All photos courtesy of Guerilla Gardners
Guerrilla Gardeners is at it again this time with the creation and distribution of seed bombs, a.k.a. seed balls, a.k.a. seed grenades (named so for true renegades). The rise of culture jamming continues in many urban areas not only as a protest to brands, ads, billboards, and corporations, but also as an environmental statement. As we noted before about guerilla gardening, it’s a growing movement that’s taking cities by storm one plant at a time.
In this story, we take a look at GG’s latest culture jamming project through seed bombs. Guerilla Gardeners are a Florence-based duo (which is why their blog has an “.it” at the end of it) that come up with some extraordinary ways to plant their way to freedom. Their ideas can be so good that unfortunately advertisers are actually catching on and taking note -sucking out the very guerilla-ness these original thinkers have created in an effort to gain street cred that resonates with today’s DIY generation.
They don%uFFFDt use plastic anymore but a biodegradable paper, FYI.
A brief history of the seed bomb from the GG blog who quoted fellow environmental culture jammers “Path to Freedom” illustrates the renegade attitude that keeps this movement growing (no pun intended): “Seed balls are scattered directly on the ground, not planted. Self-sufficiency and sustainability website Path To Freedom says seed balls are useful for seeding dry, thin and compacted soils and for reclaiming derelict ground (which is why they are often used in guerilla gardening). Seed balls are particularly useful in dry and arid areas where rainfall is highly unpredictable. You can “sow” your seed balls on a sunny day %u2013 and just leave them. When sufficient rain has permeated the clay, the seeds inside sprout and are aided by the nutrients and beneficial soil microbes surrounding them.
In fact, the seed ball method has been working for centuries. It seems that North American First Nations’ tribes used seed balls. More recently natural farming pioneer Masanobu Fukuoka has experimented with them. And in New York City, seed bombs were used in 1973’s revitalization of the Bowery neighborhood and the development of the city’s first community garden.”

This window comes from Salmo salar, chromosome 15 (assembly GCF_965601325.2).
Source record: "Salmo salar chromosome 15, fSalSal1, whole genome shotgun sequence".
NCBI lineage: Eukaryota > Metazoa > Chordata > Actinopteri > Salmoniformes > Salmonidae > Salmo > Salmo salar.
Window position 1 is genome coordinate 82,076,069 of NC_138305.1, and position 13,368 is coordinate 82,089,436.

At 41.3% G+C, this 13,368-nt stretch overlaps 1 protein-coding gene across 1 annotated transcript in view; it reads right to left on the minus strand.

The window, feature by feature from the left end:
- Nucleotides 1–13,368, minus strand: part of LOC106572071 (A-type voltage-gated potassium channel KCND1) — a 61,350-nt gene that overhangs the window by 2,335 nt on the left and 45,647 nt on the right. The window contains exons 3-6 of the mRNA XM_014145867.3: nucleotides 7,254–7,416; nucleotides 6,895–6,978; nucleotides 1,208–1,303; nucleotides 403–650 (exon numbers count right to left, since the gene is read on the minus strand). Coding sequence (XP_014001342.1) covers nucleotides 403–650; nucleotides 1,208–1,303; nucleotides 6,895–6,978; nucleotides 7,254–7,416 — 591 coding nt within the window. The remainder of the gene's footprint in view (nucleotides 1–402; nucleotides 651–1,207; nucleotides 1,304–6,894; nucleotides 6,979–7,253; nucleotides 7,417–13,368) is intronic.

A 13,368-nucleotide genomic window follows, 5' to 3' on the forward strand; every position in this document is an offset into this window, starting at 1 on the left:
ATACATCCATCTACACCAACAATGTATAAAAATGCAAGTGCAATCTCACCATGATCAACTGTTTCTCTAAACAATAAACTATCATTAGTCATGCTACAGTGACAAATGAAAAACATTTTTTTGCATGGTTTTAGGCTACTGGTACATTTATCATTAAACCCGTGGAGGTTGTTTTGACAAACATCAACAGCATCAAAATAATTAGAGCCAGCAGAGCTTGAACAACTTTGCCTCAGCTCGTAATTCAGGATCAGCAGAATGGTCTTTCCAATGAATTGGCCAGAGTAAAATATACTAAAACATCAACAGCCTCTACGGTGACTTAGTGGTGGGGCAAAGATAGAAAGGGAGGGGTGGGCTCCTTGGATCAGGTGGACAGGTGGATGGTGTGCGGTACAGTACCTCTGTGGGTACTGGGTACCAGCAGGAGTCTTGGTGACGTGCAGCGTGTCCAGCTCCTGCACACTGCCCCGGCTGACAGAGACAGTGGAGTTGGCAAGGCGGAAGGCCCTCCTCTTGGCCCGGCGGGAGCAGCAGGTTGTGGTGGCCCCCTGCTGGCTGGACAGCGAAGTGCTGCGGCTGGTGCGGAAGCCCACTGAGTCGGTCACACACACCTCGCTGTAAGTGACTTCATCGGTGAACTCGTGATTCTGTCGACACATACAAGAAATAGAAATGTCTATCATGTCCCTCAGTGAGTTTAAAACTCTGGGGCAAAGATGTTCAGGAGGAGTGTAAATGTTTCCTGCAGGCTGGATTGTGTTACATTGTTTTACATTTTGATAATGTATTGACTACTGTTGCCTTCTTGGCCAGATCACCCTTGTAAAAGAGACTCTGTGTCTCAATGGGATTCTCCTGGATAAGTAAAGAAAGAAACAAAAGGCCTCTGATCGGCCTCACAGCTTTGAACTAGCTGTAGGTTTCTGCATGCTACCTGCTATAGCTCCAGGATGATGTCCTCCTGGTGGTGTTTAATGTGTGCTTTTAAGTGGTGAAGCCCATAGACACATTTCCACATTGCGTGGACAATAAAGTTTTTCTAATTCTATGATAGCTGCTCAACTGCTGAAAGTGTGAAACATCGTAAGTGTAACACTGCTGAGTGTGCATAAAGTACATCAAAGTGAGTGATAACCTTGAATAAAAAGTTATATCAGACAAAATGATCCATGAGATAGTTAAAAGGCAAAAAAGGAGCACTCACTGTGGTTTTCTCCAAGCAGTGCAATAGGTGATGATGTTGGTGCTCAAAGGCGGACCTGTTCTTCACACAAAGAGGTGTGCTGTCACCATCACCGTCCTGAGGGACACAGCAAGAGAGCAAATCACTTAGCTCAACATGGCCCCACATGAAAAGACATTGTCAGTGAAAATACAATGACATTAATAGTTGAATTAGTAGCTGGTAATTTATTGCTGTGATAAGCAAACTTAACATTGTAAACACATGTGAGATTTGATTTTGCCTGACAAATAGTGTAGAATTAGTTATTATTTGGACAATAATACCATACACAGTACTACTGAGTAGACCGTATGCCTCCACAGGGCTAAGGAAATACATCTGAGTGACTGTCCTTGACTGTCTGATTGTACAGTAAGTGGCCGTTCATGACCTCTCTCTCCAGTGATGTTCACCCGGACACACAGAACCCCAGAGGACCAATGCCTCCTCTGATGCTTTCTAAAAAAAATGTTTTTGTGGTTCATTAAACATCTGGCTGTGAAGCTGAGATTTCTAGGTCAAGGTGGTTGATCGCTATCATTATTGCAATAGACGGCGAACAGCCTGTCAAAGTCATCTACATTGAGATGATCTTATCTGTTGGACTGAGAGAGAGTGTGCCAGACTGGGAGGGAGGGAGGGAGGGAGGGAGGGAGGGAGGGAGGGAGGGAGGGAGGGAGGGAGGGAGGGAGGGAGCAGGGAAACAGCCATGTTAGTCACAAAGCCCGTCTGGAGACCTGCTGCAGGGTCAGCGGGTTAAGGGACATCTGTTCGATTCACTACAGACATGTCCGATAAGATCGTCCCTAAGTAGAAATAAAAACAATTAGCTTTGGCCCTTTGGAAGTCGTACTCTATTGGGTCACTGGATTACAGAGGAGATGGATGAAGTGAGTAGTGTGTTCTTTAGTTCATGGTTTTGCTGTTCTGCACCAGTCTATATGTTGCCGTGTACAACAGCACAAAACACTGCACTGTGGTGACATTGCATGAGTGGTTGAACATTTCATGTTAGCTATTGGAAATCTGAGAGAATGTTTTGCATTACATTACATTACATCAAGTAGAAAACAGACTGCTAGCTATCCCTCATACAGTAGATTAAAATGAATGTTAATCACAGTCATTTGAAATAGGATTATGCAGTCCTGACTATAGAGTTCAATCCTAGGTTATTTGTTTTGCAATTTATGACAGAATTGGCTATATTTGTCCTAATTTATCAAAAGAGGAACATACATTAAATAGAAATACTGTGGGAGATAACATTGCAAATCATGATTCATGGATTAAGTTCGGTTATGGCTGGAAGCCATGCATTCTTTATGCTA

Various creations from their GG workshop on seed bombs.
The GG guys not only blog about such things, but they even hold seed bomb-making workshops and have a plan for creating biodegradable mini hot air balloons and using Google maps to drop specific flower seed balls around cities. They also have an online store (to buy your own packet of seed bombs as lovely Christmas presents) and of course, their own merch with a Guerilla Gardening green T-shirt.
Like Guerilla Gardening and Path of Freedom, another guerrilla gardening group called Green Guerillas in New York City have created a fact sheet for how to make “Two Seed Grenade Recipes or How to Hide Illegal Dumping Space” using small balloons and/or old glass Christmas tree ornaments.
Overall, environmental culture jamming is a movement that’s clearly taking root around the world. And with seed bombs, you, too, can be a guerilla and stick it to the dead space by sprouting your own little protest garden.
Seed candy also works. Just huck it and the paper eventually biodegrades, adding nutrients to the little packet of seeds, and the “candy” grows. Great for Halloween trick or treaters.